Leadership | Mentoring & Coaching | Career Development

Cynics or optimists: what type of bosses make the best mentors?

Most of us have at one time or another worked for difficult or amazing bosses—some seem to harp on mistakes and flaws while others are better at bringing out potential. But what drives this type of behaviour? And how does it affect performance? These are some of the questions Jeffrey Yip seeks to answer in his study Leaders mentoring others: the effects of implicit followership theory on leader integrity and mentoring, published in The International Journal of Human Resource Management. His research was in collaboration with Dayna Herbert Walker, Assistant Professor at San Francisco State University, and supported by a fellowship grant from the Think2Perform Research Institute.

Management research has been concerned with how people’s judgments and decisions are limited by human biases and assumptions. We all rely on our own ‘implicit theories’ to make sense of new situations and knowledge. Implicit theories are assumptions and mental models that influence how people act and understand the world. These implicit assumptions about follower’s characteristics are known as implicit followership theories (IFTs).

Yip’s recently published study looks at how a leader’s IFT can affect their perceived integrity, mentoring, and engagement with direct reports. Specifically, Professor Yip looks at the differences in outcomes between two different IFTs:

  1. The optimistic view humans are motivated and capable (theory Y), or
  2. The cynical view that humans are lazy and self-interested (theory X)

It turns out that IFTs have measurable real-world impacts in the workplace. For example, if a leader adopts a cynical (theory X) mindset towards others, they may be more likely to attribute people’s actions to self-interest and as a result care less about others. This may result in follower resentment, decreased motivation, and minimal effort, which in turn reinforces the leader’s cynical beliefs. Clearly, this is not a desirable outcome and does not support effective mentorship by leaders. Conversely, leaders with an optimistic outlook are more likely to create an attractive work environment characterized by trust, autonomy and support.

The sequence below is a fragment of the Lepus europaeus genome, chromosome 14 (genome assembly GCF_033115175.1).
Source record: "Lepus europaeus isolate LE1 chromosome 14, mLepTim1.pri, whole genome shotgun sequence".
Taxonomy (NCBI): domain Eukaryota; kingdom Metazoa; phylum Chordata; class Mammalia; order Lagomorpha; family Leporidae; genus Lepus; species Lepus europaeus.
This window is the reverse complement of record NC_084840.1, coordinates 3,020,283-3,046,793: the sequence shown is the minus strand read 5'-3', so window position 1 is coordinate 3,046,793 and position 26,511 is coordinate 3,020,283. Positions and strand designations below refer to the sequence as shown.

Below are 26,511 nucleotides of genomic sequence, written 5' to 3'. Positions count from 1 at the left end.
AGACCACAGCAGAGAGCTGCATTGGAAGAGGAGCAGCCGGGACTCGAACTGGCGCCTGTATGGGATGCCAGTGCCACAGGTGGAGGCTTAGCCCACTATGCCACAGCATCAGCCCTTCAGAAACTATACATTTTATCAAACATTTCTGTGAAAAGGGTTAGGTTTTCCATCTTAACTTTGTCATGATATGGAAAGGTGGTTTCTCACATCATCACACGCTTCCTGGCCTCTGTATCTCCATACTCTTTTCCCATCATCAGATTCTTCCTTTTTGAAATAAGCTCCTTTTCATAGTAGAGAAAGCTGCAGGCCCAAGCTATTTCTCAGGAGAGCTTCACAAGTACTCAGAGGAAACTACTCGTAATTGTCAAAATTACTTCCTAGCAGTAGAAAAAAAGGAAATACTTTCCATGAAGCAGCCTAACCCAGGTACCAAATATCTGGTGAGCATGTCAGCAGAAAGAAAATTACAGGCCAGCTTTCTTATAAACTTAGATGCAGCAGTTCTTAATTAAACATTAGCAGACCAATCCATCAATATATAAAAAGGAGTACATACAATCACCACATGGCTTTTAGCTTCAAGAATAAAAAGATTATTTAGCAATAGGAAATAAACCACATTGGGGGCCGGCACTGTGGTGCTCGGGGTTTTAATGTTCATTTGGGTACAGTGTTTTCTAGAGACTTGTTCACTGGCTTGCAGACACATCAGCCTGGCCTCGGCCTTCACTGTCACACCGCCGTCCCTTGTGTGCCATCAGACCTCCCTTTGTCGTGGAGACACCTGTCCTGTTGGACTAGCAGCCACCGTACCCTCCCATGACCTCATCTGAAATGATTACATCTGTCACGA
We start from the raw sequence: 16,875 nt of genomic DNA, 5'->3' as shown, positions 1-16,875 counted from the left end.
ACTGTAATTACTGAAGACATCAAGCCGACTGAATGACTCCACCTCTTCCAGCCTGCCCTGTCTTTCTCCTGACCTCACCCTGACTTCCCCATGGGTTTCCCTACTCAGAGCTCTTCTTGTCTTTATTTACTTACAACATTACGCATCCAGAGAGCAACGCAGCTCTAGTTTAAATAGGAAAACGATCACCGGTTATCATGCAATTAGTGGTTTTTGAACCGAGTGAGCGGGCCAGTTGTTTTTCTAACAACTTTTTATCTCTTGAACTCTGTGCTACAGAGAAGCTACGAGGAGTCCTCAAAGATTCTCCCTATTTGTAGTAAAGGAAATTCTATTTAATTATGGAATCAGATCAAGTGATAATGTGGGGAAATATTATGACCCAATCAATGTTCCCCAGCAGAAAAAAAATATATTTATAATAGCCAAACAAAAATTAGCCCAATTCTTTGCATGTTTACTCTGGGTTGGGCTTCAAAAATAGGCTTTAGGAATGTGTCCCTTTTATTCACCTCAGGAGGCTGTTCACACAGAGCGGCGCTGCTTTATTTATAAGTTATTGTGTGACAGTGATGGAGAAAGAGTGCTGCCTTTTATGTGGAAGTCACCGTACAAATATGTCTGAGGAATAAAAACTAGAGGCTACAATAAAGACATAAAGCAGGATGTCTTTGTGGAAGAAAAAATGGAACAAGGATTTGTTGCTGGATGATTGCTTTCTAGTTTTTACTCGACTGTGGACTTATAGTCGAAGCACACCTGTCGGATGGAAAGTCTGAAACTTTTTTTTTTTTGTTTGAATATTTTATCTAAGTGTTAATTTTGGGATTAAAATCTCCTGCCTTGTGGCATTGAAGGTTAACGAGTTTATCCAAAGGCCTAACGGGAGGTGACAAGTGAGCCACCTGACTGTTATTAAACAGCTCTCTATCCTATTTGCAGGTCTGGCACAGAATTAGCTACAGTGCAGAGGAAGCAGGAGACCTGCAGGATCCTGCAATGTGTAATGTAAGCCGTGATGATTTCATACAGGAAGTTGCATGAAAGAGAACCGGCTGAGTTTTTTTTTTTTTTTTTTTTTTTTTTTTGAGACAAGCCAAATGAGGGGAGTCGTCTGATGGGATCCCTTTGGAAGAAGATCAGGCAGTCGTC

These implicit theories have long been a topic in human resource management literature, but this study marks the first time that the behavioural/affective pathway and the consequences of a leader’s IFT have been studied. The results suggest that leaders who hold optimistic views of human nature are more relationally engaged and viewed as more effective mentors with higher perceived integrity than leaders who have cynical views.

The results suggest that leaders and organizations should pay attention to implicit assumptions instead of focusing on explicit behaviours. If you want to change leaders’ behaviour in the long term, then it’s imperative to focus on their IFTs.

“When teaching MBA leadership programs, I start with the mindset that drive effective and ineffective behavior,” Yip says. “Our assumptions shape our expectations, and our expectations then shape our behaviour. So, if you really want new behaviours to stick, your mindset must be aligned with them.”

This can be difficult to achieve, as implicit theories are difficult to disrupt. Although they can be shifted through a series of interventions, which is the goal of Professor Yip’s current research on listening and leadership development, through his research group – Listening Works.

“Theory X is a problem when people assume the worst of others, but we can’t just teach people to espouse theory Y.” Professor Yip continues “What we can do is to create experiences for people to see other people from a different perspective. Listening creates that experience. My research examines how listening can shift perspectives and how people develop more complex ways of listening. If we truly listen to see where we’re wrong, we can meaningfully shift our mindset over time.”

This is promising news, especially for those who have had cynical managers. If you’re wondering what you can do to be part of the solution, remember this quote from Professor Yip:

“Optimists listen for a way forward, even in the worst of times.”